Dr. Scott Sanborn, Senior Member, Technical Staff, Structural & Thermal Analysis Department
Sandia National Labs
141 DeBartolo Hall, 4:00pm
In order to ensure safe continuing operation of nuclear power plants, comprehensive understanding of the aging and degradation mechanisms of piping components is necessary. However, traditional deterministic methods may not adequately address the complexities and uncertainties associated with active degradation mechanisms known to be of concern. This talk will focus on the recent development of the extremely Low Probability of Rupture (xLPR) code. xLPR was developed as a cooperative effort between the US Nuclear Regulatory Commission and the Electric Power Research Institute as a tool to probabilistically simulate degradation within pressurized water reactor primary loop piping and evaluate failure frequencies for extremely low probability events. . The code leverages existing fracture mechanics-based models to simulate initiation and growth of cracks within piping systems. Additionally, inspection, leak detection, and physical and chemical mitigation techniques are included in the code to evaluate the effect of methods employed by plant operators to reduce the probability of a pipe rupture. A number of sampling options are allowed to characterize, categorize, and propagate the problem uncertainties. Rupture probabilities and other results for a particular weld will be discussed. Additionally, the critical parameters and uncertainties contributing to the rupture probabilities will be discussed.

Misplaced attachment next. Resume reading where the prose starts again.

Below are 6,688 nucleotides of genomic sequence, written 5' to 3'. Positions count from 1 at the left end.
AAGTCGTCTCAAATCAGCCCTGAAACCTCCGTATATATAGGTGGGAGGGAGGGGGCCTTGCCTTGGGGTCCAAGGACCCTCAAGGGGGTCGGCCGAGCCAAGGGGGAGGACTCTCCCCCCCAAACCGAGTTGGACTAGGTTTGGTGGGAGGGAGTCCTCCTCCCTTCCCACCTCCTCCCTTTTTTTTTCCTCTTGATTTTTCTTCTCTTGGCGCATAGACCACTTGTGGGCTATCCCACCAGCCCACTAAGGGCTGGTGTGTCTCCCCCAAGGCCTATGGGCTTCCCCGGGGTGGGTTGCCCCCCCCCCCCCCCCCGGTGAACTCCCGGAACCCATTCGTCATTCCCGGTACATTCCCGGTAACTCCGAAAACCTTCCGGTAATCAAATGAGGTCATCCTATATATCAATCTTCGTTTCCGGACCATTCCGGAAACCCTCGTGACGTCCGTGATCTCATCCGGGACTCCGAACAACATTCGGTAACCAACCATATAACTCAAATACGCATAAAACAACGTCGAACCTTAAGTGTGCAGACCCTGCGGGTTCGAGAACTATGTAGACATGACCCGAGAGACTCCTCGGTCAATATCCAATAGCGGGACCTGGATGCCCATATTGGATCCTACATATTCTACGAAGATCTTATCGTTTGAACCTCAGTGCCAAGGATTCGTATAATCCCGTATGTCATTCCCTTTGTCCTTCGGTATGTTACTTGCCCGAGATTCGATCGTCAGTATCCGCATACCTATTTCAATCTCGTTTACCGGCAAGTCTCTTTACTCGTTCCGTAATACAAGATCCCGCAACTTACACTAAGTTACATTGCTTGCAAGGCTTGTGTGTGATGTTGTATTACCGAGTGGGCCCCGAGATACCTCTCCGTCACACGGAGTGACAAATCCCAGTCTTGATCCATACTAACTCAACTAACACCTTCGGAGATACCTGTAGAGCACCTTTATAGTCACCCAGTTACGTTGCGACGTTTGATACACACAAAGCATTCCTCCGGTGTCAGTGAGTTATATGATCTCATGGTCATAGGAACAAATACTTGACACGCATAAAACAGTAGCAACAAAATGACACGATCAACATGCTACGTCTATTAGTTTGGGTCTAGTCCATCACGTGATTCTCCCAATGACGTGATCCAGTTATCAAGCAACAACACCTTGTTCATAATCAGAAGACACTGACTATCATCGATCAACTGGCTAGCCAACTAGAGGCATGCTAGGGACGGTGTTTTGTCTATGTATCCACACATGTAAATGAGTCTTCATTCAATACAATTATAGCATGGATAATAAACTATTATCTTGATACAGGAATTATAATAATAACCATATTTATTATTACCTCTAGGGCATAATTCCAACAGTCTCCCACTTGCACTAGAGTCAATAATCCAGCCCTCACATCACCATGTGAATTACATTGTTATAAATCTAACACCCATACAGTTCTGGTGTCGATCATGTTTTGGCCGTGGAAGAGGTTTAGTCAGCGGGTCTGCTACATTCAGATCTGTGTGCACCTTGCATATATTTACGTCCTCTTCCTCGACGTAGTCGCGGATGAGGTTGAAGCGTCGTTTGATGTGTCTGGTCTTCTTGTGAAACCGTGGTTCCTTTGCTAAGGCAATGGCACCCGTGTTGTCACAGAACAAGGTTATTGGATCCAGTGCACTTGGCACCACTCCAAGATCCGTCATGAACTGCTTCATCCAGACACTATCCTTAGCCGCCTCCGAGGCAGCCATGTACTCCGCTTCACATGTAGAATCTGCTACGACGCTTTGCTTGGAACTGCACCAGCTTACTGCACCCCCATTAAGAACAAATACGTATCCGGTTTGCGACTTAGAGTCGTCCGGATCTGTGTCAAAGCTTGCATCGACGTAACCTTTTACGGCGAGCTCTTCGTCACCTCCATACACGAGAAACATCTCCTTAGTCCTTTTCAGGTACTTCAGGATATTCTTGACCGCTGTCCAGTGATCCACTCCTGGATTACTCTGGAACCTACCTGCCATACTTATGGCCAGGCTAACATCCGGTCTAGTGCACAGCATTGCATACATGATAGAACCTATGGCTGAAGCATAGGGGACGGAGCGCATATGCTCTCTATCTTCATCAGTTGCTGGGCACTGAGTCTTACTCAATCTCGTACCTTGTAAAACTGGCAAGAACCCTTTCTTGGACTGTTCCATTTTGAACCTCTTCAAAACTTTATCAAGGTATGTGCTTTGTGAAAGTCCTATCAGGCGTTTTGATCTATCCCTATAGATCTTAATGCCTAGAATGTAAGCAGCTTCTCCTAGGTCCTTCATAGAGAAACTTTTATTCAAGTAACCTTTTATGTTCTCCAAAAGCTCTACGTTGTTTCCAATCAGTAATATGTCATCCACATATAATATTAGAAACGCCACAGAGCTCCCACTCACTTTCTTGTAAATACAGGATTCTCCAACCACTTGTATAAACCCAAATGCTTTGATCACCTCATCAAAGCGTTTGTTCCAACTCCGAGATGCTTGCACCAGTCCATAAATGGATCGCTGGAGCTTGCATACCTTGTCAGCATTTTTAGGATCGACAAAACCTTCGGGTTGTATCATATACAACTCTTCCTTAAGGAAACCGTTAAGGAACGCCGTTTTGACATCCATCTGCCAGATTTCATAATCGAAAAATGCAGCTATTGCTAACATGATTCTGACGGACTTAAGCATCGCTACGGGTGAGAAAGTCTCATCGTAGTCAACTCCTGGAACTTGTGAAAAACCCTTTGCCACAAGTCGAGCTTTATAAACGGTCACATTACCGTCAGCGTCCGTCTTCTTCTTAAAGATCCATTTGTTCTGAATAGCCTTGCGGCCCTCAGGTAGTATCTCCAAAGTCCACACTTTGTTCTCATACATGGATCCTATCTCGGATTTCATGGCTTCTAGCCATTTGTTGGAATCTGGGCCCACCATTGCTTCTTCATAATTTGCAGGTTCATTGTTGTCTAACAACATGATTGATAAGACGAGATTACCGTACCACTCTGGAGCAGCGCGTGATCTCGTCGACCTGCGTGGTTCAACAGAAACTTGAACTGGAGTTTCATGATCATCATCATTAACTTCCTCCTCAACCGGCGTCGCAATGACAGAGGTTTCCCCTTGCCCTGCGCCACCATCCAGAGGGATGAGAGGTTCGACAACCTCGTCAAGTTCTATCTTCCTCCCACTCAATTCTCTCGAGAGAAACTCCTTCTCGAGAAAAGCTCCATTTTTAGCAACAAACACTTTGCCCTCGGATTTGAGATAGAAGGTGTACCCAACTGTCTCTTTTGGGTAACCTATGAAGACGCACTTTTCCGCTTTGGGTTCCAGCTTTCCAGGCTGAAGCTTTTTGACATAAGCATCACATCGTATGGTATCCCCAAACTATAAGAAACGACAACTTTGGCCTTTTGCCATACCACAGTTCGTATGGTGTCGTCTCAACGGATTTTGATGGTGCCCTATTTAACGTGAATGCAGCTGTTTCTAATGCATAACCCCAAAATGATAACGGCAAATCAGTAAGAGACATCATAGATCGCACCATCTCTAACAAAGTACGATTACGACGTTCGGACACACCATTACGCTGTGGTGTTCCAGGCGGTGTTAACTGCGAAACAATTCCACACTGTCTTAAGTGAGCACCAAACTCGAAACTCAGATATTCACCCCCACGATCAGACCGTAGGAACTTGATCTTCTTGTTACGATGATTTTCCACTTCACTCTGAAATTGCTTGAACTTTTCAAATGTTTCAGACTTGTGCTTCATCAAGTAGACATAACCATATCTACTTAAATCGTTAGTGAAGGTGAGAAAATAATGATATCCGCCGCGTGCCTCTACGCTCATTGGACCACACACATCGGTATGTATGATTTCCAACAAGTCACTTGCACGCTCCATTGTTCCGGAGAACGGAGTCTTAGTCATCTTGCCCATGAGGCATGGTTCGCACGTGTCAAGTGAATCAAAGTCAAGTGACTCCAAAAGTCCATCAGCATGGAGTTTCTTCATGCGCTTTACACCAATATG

Dr. Scott Sanborn is a Senior Member of the Technical Staff at Sandia National Laboratories (SNL) in Albuquerque, New Mexico and is currently in the Structural & Thermal Analysis Department within the Nuclear Energy and Fuel Cycle Programs Center. He holds a BE in Civil and Environmental Engineering from Stevens Institute of Technology (2004), and a MA and PhD in Civil and Environmental Engineering in the Mechanics, Materials, and Structures Program at Princeton University (2008 and 2010, respectively). At SNL Dr. Sanborn’s area of focus is probabilistic safety analysis with applications for civilian nuclear power plants and launch safety for radioisotope powered spacecraft. Prior to joining SNL, Dr. Sanborn was a staff member at Pacific Northwest National Laboratory in Richland, Washington. There his work focused on performing structural integrity modeling and analyses for the Hanford underground nuclear waste storage tanks. Additionally Dr. Sanborn has performed research on structural integrity of nuclear packages during transportation activities.
This seminar is hosted by the Department of Civil & Environmental Engineering & Earth Sciences at Notre Dame.
Please see the Scott Sanborn flyer for more information.